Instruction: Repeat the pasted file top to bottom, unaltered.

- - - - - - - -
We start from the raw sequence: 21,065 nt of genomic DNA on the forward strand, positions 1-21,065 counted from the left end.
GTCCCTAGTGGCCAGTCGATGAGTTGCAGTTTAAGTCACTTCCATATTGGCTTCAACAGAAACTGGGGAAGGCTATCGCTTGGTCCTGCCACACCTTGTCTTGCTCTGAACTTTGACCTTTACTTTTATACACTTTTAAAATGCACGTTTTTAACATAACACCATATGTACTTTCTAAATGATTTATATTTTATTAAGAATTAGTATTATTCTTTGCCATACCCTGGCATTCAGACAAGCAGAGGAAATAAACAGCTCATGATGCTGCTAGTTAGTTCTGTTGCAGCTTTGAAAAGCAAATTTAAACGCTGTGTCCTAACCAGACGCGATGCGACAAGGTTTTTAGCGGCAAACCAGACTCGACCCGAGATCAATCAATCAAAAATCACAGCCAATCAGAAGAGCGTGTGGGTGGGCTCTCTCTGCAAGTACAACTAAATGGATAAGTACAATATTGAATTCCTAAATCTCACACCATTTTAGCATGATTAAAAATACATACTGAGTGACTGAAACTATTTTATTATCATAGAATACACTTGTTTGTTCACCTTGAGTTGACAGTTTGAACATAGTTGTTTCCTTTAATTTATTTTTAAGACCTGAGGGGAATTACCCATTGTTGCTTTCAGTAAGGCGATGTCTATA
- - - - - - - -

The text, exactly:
We start from the raw sequence: 21,065 nt of genomic DNA on the forward strand, positions 1-21,065 counted from the left end.
GTCCCTAGTGGCCAGTCGATGAGTTGCAGTTTAAGTCACTTCCATATTGGCTTCAACAGAAACTGGGGAAGGCTATCGCTTGGTCCTGCCACACCTTGTCTTGCTCTGAACTTTGACCTTTACTTTTATACACTTTTAAAATGCACGTTTTTAACATAACACCATATGTACTTTCTAAATGATTTATATTTTATTAAGAATTAGTATTATTCTTTGCCATACCCTGGCATTCAGACAAGCAGAGGAAATAAACAGCTCATGATGCTGCTAGTTAGTTCTGTTGCAGCTTTGAAAAGCAAATTTAAACGCTGTGTCCTAACCAGACGCGATGCGACAAGGTTTTTAGCGGCAAACCAGACTCGACCCGAGATCAATCAATCAAAAATCACAGCCAATCAGAAGAGCGTGTGGGTGGGCTCTCTCTGCAAGTACAACTAAATGGATAAGTACAATATTGAATTCCTAAATCTCACACCATTTTAGCATGATTAAAAATACATACTGAGTGACTGAAACTATTTTATTATCATAGAATACACTTGTTTGTTCACCTTGAGTTGACAGTTTGAACATAGTTGTTTCCTTTAATTTATTTTTAAGACCTGAGGGGAATTACCCATTGTTGCTTTCAGTAAGGCGATGTCTATA